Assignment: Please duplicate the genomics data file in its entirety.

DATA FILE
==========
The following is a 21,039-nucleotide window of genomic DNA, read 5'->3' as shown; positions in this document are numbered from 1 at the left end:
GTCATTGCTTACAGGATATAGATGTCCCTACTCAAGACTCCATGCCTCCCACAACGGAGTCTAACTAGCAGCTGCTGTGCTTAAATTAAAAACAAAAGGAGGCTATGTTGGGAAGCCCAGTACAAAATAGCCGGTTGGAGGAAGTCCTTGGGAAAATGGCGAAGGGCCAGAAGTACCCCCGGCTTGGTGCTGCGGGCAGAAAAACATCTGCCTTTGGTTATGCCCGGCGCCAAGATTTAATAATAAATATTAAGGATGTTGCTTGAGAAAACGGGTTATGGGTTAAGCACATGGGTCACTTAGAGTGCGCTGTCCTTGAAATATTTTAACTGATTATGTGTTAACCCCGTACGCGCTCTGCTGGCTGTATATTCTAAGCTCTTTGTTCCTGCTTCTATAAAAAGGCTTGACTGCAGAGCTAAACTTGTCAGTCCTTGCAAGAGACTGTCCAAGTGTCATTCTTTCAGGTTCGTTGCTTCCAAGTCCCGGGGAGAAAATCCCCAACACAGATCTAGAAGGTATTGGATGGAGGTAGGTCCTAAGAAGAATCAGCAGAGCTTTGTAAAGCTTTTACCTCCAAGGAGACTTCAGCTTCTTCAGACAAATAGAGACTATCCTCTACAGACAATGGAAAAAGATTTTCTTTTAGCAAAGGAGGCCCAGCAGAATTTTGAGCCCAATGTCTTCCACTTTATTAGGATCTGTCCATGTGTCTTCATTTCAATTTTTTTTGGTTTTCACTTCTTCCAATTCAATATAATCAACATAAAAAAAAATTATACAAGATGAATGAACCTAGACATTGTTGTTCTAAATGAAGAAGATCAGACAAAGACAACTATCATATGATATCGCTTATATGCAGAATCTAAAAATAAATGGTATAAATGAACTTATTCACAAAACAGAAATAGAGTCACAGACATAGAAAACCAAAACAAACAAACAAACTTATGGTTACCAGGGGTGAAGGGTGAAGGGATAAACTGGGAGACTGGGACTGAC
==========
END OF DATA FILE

The following is a 21,039-nucleotide window of genomic DNA, read 5'->3' as shown; positions in this document are numbered from 1 at the left end:
GTCATTGCTTACAGGATATAGATGTCCCTACTCAAGACTCCATGCCTCCCACAACGGAGTCTAACTAGCAGCTGCTGTGCTTAAATTAAAAACAAAAGGAGGCTATGTTGGGAAGCCCAGTACAAAATAGCCGGTTGGAGGAAGTCCTTGGGAAAATGGCGAAGGGCCAGAAGTACCCCCGGCTTGGTGCTGCGGGCAGAAAAACATCTGCCTTTGGTTATGCCCGGCGCCAAGATTTAATAATAAATATTAAGGATGTTGCTTGAGAAAACGGGTTATGGGTTAAGCACATGGGTCACTTAGAGTGCGCTGTCCTTGAAATATTTTAACTGATTATGTGTTAACCCCGTACGCGCTCTGCTGGCTGTATATTCTAAGCTCTTTGTTCCTGCTTCTATAAAAAGGCTTGACTGCAGAGCTAAACTTGTCAGTCCTTGCAAGAGACTGTCCAAGTGTCATTCTTTCAGGTTCGTTGCTTCCAAGTCCCGGGGAGAAAATCCCCAACACAGATCTAGAAGGTATTGGATGGAGGTAGGTCCTAAGAAGAATCAGCAGAGCTTTGTAAAGCTTTTACCTCCAAGGAGACTTCAGCTTCTTCAGACAAATAGAGACTATCCTCTACAGACAATGGAAAAAGATTTTCTTTTAGCAAAGGAGGCCCAGCAGAATTTTGAGCCCAATGTCTTCCACTTTATTAGGATCTGTCCATGTGTCTTCATTTCAATTTTTTTTGGTTTTCACTTCTTCCAATTCAATATAATCAACATAAAAAAAAATTATACAAGATGAATGAACCTAGACATTGTTGTTCTAAATGAAGAAGATCAGACAAAGACAACTATCATATGATATCGCTTATATGCAGAATCTAAAAATAAATGGTATAAATGAACTTATTCACAAAACAGAAATAGAGTCACAGACATAGAAAACCAAAACAAACAAACAAACTTATGGTTACCAGGGGTGAAGGGTGAAGGGATAAACTGGGAGACTGGGACTGAC